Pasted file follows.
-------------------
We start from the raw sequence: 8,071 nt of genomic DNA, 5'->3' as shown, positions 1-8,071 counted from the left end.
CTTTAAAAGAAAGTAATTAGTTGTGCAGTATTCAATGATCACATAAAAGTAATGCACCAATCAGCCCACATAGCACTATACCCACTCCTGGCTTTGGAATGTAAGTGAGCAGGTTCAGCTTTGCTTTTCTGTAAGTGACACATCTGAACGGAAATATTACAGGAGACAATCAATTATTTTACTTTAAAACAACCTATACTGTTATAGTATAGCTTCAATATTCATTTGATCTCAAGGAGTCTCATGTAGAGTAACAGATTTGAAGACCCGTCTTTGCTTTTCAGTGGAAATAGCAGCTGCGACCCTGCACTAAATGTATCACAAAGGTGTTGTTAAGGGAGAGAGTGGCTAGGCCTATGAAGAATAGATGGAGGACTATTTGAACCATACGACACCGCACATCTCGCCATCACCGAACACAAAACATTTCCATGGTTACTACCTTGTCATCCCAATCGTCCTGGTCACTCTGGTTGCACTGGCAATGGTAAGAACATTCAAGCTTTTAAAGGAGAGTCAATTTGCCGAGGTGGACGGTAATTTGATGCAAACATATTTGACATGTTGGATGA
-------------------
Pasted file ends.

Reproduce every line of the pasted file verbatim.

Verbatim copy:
We start from the raw sequence: 8,071 nt of genomic DNA, 5'->3' as shown, positions 1-8,071 counted from the left end.
CTTTAAAAGAAAGTAATTAGTTGTGCAGTATTCAATGATCACATAAAAGTAATGCACCAATCAGCCCACATAGCACTATACCCACTCCTGGCTTTGGAATGTAAGTGAGCAGGTTCAGCTTTGCTTTTCTGTAAGTGACACATCTGAACGGAAATATTACAGGAGACAATCAATTATTTTACTTTAAAACAACCTATACTGTTATAGTATAGCTTCAATATTCATTTGATCTCAAGGAGTCTCATGTAGAGTAACAGATTTGAAGACCCGTCTTTGCTTTTCAGTGGAAATAGCAGCTGCGACCCTGCACTAAATGTATCACAAAGGTGTTGTTAAGGGAGAGAGTGGCTAGGCCTATGAAGAATAGATGGAGGACTATTTGAACCATACGACACCGCACATCTCGCCATCACCGAACACAAAACATTTCCATGGTTACTACCTTGTCATCCCAATCGTCCTGGTCACTCTGGTTGCACTGGCAATGGTAAGAACATTCAAGCTTTTAAAGGAGAGTCAATTTGCCGAGGTGGACGGTAATTTGATGCAAACATATTTGACATGTTGGATGA